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Friday, 6 May 2016

Les Voyages d’Olivia

   What you are about to watch are two parts of a video filmed by a French film crew in Portmeirion in August 1998, the week following the Prisoner Convention that year.
    I have to apologize for the quality of the video, which was taken from a video tape by digital film camera, then transferred to the Blogspot player. In part two the film does break up a little, this is due to the quality of the video tape itself. But please keep watching, as the interference of the film lasts only for a few moments. Nonetheless for that, I trust you will find the following video to be of interest.
  I did wonder whether or not to post the video because of the playing quality. However I decided to do so, because it is possible that this video has never been seen by devotees of ‘the Prisoner’ before, outside of
France.
video

video
    It was on the Friday after the 1998 Prisoner Convention, and the last day of the film shoot of ‘Village Day’ at Portmeiron. Early that morning I was out and about with the camera crew filming stock shots of the village before anyone else was about, giving it a deserted look. Later that morning my wife and I called into the Prisoner shop. Max Hora, then proprietor of the shop, told us a French film crew was due to arrive in Portmeiron, filming for a French television holiday programme. The French travel programme is called ‘Les Voyages d’Olivia.’ Max asked if we could look after them when they arrived, I said fine, although I speak no French, and Morag has only a smattering.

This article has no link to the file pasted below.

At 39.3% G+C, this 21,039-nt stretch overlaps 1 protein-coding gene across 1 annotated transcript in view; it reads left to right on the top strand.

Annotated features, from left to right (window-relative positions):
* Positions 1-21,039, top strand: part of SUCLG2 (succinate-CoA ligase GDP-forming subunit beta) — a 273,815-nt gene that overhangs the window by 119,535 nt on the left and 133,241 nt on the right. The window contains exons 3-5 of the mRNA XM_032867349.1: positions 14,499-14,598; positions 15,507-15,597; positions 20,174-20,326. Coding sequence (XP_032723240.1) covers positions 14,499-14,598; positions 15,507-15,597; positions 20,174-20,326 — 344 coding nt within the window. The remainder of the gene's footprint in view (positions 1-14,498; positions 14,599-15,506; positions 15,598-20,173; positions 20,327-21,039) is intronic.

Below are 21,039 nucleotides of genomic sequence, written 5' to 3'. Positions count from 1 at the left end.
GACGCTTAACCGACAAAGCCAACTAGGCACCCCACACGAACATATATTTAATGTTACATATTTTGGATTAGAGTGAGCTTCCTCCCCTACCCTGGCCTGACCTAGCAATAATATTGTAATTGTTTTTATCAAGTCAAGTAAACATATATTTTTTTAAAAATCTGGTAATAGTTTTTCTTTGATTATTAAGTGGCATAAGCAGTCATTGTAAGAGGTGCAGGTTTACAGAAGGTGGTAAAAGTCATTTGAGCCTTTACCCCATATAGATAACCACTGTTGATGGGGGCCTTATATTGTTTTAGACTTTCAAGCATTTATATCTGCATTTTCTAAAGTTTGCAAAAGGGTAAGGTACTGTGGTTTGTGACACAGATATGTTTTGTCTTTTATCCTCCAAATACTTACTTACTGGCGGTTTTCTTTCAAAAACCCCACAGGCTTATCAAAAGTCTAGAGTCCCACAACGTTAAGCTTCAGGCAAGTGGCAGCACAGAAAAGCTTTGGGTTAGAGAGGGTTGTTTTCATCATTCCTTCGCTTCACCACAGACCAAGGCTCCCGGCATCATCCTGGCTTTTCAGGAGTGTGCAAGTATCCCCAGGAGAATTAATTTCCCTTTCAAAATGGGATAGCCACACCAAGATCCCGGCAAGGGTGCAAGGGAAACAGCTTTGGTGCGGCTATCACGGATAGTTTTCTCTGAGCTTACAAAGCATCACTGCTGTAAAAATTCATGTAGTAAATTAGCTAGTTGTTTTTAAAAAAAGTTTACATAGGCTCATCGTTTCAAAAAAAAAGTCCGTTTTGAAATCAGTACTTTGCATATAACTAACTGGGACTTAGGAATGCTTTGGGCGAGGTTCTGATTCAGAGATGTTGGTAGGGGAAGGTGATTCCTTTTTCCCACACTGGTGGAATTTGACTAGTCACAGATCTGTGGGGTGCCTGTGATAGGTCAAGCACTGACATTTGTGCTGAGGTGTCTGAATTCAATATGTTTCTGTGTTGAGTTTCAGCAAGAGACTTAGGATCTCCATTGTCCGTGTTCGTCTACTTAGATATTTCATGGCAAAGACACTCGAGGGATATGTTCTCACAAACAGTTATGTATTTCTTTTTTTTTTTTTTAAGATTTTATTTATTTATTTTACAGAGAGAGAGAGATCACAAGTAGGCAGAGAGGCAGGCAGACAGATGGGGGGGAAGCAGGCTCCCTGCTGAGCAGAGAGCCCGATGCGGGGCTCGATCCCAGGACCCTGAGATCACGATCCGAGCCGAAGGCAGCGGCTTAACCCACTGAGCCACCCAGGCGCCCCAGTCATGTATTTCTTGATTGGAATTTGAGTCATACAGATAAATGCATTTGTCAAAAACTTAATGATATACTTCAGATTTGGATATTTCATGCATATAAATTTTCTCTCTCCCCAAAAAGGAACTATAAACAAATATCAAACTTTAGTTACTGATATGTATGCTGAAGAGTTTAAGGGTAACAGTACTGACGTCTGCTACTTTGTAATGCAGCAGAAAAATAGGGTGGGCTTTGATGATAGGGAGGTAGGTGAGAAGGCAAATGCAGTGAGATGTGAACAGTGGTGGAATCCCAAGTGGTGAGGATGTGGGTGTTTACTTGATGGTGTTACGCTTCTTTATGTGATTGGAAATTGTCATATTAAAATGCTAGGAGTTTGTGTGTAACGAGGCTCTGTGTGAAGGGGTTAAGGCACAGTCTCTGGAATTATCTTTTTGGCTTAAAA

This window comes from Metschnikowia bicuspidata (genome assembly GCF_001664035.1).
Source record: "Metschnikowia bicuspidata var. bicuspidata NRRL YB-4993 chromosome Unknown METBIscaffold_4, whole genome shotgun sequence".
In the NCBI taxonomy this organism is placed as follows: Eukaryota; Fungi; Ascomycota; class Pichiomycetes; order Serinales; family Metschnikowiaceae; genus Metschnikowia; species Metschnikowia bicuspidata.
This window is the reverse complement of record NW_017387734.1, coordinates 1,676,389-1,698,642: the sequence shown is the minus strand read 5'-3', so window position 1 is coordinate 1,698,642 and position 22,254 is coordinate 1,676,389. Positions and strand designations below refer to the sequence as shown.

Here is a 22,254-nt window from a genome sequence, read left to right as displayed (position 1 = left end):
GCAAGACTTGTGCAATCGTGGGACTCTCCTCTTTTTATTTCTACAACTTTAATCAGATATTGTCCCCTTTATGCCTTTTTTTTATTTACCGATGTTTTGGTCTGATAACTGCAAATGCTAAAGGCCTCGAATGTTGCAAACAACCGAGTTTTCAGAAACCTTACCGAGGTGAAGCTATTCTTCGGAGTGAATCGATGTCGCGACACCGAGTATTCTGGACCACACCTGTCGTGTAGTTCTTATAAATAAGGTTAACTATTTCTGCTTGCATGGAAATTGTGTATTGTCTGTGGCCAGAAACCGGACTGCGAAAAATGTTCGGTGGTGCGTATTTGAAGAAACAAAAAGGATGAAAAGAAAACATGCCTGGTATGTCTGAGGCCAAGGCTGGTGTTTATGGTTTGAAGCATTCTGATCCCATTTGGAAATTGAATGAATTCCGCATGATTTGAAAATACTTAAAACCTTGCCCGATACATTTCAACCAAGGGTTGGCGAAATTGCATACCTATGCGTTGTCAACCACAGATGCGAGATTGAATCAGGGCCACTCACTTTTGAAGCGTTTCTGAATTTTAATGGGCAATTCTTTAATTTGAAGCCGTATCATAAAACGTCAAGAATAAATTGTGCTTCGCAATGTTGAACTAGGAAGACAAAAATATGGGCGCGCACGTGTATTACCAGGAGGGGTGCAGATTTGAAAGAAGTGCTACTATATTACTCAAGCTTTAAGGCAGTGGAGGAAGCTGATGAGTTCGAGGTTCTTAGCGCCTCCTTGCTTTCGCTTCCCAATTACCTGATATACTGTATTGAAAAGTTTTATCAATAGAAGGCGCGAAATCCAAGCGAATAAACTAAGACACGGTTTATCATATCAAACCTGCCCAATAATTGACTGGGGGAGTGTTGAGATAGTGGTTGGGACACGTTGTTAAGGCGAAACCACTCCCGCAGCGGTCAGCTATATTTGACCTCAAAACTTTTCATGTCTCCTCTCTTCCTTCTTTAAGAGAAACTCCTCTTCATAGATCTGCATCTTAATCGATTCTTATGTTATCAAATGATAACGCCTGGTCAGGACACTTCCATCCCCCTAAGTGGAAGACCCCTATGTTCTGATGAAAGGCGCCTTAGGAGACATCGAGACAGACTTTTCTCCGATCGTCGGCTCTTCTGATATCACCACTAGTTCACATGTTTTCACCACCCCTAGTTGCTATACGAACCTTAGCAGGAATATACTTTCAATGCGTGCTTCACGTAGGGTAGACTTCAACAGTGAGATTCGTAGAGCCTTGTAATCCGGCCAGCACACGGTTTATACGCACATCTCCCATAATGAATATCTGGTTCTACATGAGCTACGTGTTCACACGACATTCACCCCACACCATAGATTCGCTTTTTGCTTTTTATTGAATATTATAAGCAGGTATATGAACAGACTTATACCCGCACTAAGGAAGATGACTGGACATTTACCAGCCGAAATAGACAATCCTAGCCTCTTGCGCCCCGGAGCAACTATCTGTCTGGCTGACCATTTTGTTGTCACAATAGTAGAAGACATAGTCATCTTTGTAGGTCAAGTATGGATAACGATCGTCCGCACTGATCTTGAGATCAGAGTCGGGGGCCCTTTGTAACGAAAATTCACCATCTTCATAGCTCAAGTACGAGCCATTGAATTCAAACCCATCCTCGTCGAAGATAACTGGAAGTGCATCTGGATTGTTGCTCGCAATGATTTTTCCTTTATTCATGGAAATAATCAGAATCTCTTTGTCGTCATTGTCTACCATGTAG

So we waited in
Battery Square for the film crew to arrive, along with a few other people, ‘G’ was amongst them. So we waited, and waited, hung around Battery Square and the Prisoner shop, and then we waited a bit longer. Of the film crew there was no sight nor sound. Eventually I told Max that Morag and I had to go into Porthmadog to do some shopping, as we were holding a small gathering in Belvedere cottage to celebrate the completion of filming that week. The filming to be completed that afternoon.
   Morag and I returned from Porthmadog and to
Battery Square, to find ‘G’ still sat waiting, with still no sign of the film crew! It was a lovely hot summer’s day, so Morag and I went for a stroll along the beach to the lighthouse. But my mind was on the filming we still had to complete. Not all the cast members were available, as it was for them also a holiday, and the ones needed had gone pony trekking, so I had to wait until everyone was together. While we relaxed by the lighthouse a light aircraft, a de Havilland from Caernarfon flew over head. Two of the passengers were cast members of the film I was producing.
    We returned to the Belvedere cottage, and ‘G’ was now sitting all alone in